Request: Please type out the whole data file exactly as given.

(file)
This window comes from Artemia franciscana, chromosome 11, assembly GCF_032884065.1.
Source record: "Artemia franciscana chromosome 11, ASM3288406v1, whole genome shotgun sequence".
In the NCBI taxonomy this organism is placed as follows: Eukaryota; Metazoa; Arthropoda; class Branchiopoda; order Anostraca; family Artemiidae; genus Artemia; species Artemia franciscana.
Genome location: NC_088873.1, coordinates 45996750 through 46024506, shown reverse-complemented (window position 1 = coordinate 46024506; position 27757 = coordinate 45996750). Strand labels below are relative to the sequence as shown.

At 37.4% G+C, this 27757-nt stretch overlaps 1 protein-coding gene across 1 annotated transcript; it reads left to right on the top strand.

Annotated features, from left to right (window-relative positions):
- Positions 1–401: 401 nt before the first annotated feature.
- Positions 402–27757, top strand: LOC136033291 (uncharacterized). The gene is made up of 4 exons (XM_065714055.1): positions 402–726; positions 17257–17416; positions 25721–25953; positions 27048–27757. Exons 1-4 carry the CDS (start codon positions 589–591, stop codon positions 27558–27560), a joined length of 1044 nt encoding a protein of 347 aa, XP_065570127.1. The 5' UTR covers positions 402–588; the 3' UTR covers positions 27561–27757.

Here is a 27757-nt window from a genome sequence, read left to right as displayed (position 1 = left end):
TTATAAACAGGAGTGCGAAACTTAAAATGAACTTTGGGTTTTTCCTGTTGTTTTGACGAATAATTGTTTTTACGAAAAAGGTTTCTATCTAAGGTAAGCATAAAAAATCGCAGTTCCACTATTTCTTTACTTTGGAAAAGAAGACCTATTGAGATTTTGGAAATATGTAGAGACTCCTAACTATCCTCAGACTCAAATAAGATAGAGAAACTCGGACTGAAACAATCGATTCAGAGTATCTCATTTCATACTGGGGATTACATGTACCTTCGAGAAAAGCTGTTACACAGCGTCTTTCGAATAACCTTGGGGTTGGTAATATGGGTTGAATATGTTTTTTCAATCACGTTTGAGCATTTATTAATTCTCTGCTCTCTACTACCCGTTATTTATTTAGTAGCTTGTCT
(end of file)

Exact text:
This window comes from Artemia franciscana, chromosome 11, assembly GCF_032884065.1.
Source record: "Artemia franciscana chromosome 11, ASM3288406v1, whole genome shotgun sequence".
In the NCBI taxonomy this organism is placed as follows: Eukaryota; Metazoa; Arthropoda; class Branchiopoda; order Anostraca; family Artemiidae; genus Artemia; species Artemia franciscana.
Genome location: NC_088873.1, coordinates 45996750 through 46024506, shown reverse-complemented (window position 1 = coordinate 46024506; position 27757 = coordinate 45996750). Strand labels below are relative to the sequence as shown.

At 37.4% G+C, this 27757-nt stretch overlaps 1 protein-coding gene across 1 annotated transcript; it reads left to right on the top strand.

Annotated features, from left to right (window-relative positions):
- Positions 1–401: 401 nt before the first annotated feature.
- Positions 402–27757, top strand: LOC136033291 (uncharacterized). The gene is made up of 4 exons (XM_065714055.1): positions 402–726; positions 17257–17416; positions 25721–25953; positions 27048–27757. Exons 1-4 carry the CDS (start codon positions 589–591, stop codon positions 27558–27560), a joined length of 1044 nt encoding a protein of 347 aa, XP_065570127.1. The 5' UTR covers positions 402–588; the 3' UTR covers positions 27561–27757.

Here is a 27757-nt window from a genome sequence, read left to right as displayed (position 1 = left end):
TTATAAACAGGAGTGCGAAACTTAAAATGAACTTTGGGTTTTTCCTGTTGTTTTGACGAATAATTGTTTTTACGAAAAAGGTTTCTATCTAAGGTAAGCATAAAAAATCGCAGTTCCACTATTTCTTTACTTTGGAAAAGAAGACCTATTGAGATTTTGGAAATATGTAGAGACTCCTAACTATCCTCAGACTCAAATAAGATAGAGAAACTCGGACTGAAACAATCGATTCAGAGTATCTCATTTCATACTGGGGATTACATGTACCTTCGAGAAAAGCTGTTACACAGCGTCTTTCGAATAACCTTGGGGTTGGTAATATGGGTTGAATATGTTTTTTCAATCACGTTTGAGCATTTATTAATTCTCTGCTCTCTACTACCCGTTATTTATTTAGTAGCTTGTCT